(And I still wish John Paul I had lived longer.)

    Ah, well.

  22. clanwilliam says:

    Wandered over from Stellanova’s journal – thank you, this was a wonderful articulation of what I could only blurt out last night “Ratzinger is intellectually dishonest”.

  23. ffutures says:

    One of the first acts of Benedict’s papacy is going to have to be to argue that, as a head of state, he does not have to obey the subpoena to appear before an American court to explain the Church’s protection of various abusers.
    It’d be interesting if he waived his immunity (or arranged to attend without submitting to the subpoena) and said he was only obeying orders…
    Just out of interest – are there any of them you would have liked?

  24. ffutures says:

    One of the first acts of Benedict’s papacy is going to have to be to argue that, as a head of state, he does not have to obey the subpoena to appear before an American court to explain the Church’s protection of various abusers.

    It’d be interesting if he waived his immunity (or arranged to attend without submitting to the subpoena) and said he was only obeying orders…

    Just out of interest – are there any of them you would have liked?

  25. Roz, as usual your arguments are beautifully defined. Your comments on the nature of Benedict are very disturbing – but equally disturbing I found his appearence on the balcony to greet the masses. He’s not a figure I am familiar with but I was somewhat taken aback by his triumphal attitude – he opened with words of humility, but his body language spoke of anything but.
    I’m neither a catholic nor an anti-catholic. I have an horror of the great souless machines organized churches can become, and a great respect for personal faith (of whatever denomination) if it inspires compassion and tolerance. If I had one wish for the catholic church it would be that the organisation could become more closer acquianted with the compassionate god they claim to represent.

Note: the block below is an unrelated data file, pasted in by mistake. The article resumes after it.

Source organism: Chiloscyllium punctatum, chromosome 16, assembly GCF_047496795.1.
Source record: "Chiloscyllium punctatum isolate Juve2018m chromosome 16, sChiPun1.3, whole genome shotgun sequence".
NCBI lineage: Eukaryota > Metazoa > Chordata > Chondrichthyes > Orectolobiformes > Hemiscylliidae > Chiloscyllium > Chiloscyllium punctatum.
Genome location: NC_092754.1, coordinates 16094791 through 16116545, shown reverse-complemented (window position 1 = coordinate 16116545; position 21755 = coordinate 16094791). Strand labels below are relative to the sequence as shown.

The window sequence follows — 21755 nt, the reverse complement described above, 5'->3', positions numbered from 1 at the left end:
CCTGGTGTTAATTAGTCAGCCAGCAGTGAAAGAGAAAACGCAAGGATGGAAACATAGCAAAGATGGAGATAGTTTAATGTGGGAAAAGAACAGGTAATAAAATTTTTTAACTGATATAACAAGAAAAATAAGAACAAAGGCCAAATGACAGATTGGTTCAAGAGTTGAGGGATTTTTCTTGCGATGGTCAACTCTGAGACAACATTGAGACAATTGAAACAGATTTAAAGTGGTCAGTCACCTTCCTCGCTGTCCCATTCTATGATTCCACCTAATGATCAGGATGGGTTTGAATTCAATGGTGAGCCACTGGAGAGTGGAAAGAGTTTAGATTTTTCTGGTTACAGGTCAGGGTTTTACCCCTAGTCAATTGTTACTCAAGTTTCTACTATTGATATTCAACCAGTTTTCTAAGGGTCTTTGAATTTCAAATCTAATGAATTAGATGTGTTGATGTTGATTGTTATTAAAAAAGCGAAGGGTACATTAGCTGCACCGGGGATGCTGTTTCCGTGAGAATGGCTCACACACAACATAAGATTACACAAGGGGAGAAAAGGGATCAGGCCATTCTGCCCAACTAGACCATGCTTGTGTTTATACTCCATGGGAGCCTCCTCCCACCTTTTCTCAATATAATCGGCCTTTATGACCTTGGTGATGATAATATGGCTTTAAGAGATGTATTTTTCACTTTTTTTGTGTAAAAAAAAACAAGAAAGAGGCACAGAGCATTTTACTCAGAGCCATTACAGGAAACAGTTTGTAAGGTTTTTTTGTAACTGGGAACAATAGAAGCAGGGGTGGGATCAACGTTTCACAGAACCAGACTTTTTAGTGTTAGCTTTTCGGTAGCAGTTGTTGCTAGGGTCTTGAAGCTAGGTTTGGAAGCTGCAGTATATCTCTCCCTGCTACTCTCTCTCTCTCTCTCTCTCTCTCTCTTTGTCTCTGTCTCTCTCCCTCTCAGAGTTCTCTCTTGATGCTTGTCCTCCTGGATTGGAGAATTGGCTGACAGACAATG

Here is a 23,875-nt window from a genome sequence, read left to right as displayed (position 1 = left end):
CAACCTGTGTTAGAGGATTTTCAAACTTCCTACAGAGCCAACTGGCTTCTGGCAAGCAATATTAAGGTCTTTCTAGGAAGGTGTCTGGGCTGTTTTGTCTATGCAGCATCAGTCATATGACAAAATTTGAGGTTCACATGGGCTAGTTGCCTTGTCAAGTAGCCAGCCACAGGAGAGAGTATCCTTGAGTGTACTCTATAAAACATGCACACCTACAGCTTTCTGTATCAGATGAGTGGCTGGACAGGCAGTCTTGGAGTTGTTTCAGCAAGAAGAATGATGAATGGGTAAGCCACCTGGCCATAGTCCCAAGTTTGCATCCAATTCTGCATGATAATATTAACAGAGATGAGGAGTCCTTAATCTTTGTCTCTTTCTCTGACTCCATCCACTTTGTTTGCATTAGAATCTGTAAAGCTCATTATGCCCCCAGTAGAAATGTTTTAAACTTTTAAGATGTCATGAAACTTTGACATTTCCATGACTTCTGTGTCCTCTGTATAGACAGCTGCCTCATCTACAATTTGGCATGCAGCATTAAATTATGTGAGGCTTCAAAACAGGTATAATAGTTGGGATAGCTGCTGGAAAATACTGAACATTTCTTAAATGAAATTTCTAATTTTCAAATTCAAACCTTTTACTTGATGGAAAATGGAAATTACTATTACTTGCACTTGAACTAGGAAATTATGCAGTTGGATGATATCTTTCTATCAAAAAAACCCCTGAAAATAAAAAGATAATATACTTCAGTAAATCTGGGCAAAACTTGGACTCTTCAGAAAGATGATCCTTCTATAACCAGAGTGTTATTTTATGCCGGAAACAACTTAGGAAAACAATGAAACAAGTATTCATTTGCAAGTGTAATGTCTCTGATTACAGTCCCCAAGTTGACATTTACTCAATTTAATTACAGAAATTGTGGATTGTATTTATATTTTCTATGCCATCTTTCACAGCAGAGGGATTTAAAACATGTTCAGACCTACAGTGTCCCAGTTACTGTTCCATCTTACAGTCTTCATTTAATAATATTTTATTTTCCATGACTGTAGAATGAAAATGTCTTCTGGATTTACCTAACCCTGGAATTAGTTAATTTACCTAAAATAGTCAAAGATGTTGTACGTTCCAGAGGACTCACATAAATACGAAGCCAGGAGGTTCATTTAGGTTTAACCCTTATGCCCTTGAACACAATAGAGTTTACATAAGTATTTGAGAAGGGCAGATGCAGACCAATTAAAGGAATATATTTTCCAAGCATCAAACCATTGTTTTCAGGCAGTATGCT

26. Roz, as usual your arguments are beautifully defined. Your comments on the nature of Benedict are very disturbing – but equally disturbing I found his appearence on the balcony to greet the masses. He’s not a figure I am familiar with but I was somewhat taken aback by his triumphal attitude – he opened with words of humility, but his body language spoke of anything but.

    I’m neither a catholic nor an anti-catholic. I have an horror of the great souless machines organized churches can become, and a great respect for personal faith (of whatever denomination) if it inspires compassion and tolerance. If I had one wish for the catholic church it would be that the organisation could become more closer acquianted with the compassionate god they claim to represent.

  27. clanwilliam says:

    I’d have been reasonably happy with Martini of Milan (unlikely, because the poor man apparently has Parkinson’s now) or Daneels of Belgium.